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Poster: BryanE Date: Oct 3, 2007 10:06am
Forum: GratefulDead Subject: Ship Of Fools. Period. (And I really DID NOT intend to bump this thread back to the top---it has had it's turn, has gotten it's due, and I apologize for re-ranking it. I was just removing the reference to spam. Again, VERY sorry!)

I'll just make an assumption here that if Ship of Fools isn't on a list that some might make of their Top 5 or 10 favorites, it's because its down-tempo nature is accentuated further by the blues framework of the chord progression, and not unlike Jimmy Stewart's Elwood P. Dowd's inability to understand why Dr. Chumley would want to be transported to a tropical paradise with all that gin and no whiskey (yes, I've used the same simile before, but I like it!), I don't really know why anyone would want all those Scarlet Begoniases and Eyes Of The Worlds without any blues. But to each his own. I'm a big fan of those flatted sevenths and fifths and thirds, so if it comes down to . . . well, I don't know . . . ranking them always amounts to a work in progress, but if I was forced at gunpoint to make the choice of compiling a list of my all-time favorite Dead tunes or taking a long dirt nap, Ship of Fools would have to be up there somewhere. Why? Well, I'm glad you asked because I'd love to explain.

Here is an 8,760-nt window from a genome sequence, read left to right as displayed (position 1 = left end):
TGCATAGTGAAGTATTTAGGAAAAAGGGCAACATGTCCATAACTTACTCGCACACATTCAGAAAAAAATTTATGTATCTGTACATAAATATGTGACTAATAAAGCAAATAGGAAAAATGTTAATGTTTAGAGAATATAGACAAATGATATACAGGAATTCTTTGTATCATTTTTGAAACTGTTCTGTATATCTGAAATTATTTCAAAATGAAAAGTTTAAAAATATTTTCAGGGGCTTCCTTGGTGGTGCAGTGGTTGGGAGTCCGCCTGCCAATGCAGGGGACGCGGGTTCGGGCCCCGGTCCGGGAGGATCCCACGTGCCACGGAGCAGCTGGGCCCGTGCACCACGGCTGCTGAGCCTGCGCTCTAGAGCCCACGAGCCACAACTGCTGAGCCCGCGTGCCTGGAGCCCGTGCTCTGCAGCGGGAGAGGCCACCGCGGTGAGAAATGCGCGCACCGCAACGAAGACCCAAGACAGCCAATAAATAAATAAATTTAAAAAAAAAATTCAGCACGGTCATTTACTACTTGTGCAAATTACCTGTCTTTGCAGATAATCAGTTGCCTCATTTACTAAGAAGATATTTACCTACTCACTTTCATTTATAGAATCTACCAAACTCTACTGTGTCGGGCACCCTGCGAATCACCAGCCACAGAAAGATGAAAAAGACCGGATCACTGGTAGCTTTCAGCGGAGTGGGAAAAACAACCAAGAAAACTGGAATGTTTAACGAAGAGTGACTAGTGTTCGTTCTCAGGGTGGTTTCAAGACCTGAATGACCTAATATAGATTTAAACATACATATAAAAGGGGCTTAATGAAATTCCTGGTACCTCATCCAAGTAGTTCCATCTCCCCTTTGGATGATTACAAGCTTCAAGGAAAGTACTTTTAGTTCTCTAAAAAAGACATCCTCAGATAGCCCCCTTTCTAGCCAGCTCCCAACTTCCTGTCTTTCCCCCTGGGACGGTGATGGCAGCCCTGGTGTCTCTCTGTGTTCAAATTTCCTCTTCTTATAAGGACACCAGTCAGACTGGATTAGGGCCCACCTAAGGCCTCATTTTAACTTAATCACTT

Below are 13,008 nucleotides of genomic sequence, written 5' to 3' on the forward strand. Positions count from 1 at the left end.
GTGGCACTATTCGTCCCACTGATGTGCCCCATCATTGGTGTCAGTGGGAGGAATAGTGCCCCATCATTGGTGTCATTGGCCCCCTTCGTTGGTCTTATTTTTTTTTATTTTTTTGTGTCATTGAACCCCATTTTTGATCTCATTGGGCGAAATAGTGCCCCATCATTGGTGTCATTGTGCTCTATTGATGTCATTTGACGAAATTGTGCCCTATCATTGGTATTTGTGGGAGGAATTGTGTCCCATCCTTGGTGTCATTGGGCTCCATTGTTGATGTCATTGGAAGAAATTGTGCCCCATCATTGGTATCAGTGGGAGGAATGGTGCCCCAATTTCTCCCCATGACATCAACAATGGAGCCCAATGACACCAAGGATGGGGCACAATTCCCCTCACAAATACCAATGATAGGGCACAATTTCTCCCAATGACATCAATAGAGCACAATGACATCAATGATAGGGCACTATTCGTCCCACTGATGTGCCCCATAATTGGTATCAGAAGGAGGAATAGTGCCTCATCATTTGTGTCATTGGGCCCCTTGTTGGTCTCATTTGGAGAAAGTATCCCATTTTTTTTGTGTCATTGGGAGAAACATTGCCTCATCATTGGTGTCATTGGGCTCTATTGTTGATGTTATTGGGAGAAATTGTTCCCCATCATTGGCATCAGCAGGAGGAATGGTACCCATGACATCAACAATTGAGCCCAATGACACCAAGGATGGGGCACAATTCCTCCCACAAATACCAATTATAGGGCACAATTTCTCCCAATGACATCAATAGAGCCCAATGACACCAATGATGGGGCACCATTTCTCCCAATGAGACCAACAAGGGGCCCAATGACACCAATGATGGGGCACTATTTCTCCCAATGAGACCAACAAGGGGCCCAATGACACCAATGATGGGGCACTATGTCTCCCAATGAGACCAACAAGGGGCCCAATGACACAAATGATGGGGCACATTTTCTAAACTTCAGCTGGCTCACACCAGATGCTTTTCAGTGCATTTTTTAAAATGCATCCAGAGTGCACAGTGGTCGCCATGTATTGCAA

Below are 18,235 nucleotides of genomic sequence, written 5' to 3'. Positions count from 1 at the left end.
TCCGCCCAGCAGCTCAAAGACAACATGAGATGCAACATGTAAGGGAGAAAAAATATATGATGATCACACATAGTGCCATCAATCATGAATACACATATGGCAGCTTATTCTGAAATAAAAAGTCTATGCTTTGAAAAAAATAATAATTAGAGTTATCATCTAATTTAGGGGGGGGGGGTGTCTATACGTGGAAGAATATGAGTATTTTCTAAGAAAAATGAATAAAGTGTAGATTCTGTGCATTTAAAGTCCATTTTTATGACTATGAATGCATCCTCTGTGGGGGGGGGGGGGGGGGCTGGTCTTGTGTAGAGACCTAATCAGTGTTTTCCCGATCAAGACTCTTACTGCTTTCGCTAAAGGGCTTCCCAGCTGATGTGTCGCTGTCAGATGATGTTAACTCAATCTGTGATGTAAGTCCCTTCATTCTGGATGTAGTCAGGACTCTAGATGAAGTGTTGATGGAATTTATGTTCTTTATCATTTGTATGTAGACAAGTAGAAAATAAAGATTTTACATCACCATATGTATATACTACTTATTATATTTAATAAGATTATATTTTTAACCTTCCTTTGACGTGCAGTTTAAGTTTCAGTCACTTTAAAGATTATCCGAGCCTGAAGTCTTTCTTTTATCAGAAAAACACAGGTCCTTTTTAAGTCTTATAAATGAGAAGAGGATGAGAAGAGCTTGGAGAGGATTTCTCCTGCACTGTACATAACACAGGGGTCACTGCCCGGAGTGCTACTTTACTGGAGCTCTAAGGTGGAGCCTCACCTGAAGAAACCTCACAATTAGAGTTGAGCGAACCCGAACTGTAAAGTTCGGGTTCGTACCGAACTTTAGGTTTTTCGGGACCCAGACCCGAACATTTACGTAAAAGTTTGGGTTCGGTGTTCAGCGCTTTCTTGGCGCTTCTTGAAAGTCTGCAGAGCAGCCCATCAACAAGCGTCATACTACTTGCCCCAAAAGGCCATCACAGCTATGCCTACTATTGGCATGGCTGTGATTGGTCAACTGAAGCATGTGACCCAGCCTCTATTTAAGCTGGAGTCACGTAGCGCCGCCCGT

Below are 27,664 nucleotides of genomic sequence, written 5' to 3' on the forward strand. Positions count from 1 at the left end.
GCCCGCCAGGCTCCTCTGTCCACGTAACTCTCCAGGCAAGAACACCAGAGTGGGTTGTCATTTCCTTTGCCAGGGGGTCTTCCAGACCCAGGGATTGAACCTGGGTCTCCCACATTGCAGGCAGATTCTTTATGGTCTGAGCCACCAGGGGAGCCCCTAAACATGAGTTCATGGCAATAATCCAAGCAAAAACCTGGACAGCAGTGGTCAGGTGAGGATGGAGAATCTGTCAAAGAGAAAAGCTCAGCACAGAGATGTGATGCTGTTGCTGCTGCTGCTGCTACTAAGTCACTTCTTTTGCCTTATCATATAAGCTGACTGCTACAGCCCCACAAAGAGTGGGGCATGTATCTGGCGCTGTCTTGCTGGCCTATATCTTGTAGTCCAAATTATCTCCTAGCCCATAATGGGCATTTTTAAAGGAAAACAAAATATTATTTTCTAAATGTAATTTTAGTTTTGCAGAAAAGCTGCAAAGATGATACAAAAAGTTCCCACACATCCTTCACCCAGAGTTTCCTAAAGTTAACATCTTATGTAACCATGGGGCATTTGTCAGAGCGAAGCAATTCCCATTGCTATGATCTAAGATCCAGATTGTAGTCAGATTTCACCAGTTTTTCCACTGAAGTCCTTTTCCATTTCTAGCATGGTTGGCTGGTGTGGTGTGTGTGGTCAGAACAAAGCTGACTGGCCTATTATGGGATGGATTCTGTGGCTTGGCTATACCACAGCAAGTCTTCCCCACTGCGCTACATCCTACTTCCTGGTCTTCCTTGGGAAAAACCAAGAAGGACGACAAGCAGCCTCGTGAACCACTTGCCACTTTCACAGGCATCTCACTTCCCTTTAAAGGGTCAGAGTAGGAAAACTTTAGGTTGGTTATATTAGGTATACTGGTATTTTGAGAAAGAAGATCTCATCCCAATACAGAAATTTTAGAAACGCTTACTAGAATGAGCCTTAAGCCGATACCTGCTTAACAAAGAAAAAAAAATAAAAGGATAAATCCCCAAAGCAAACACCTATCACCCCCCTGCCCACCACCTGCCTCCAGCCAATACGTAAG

First of all, when I began listening, the song wasn't one that would come to mind as one of my favorites, either, but as most might agree, actually seeing a song in action during a show can really change one's opinion for the better. As for Ship of Fools, that moment for me came during what was my ultimate Grateful Dead concert experience, 8/16/80, just a knock-down, drag-out night of shock and awe in Edwardsville, Illinois. I'm thinking of bluedevil's reply yesterday in the thread with the old YouTube clip of Weir and Garcia doing Masterpiece on Letterman: " . . . they go on Letterman to 'promote' their latest 'product' and do a great Dylan cover - I fuckin' love that." In much the same spirit as that combined act of self-iconoclasm and a love of curve balls, they chose not to follow the thunderstorm, quite literally, that was China>Rider that stormy night in Southern Illinois with a pull-out-all-the-stops barnburner, which would have been the obvious choice for any other run-of-the-mill arena rock act playing to a crowd enduring a torrential rainstorm. Another obvious choice would have been Brown-Eyed Women or some other kind of "rain fallin' down" tune, but Jerry went straight to his library of ballads. I remember thinking, "Only the Dead . . . " One lesson I took from it was about the power of restraint, or less is more, as the idea might be more commonly known. The rain was falling in sheets, and instead of sensing an urgency to run for cover, Ship of Fools just made me want to sway.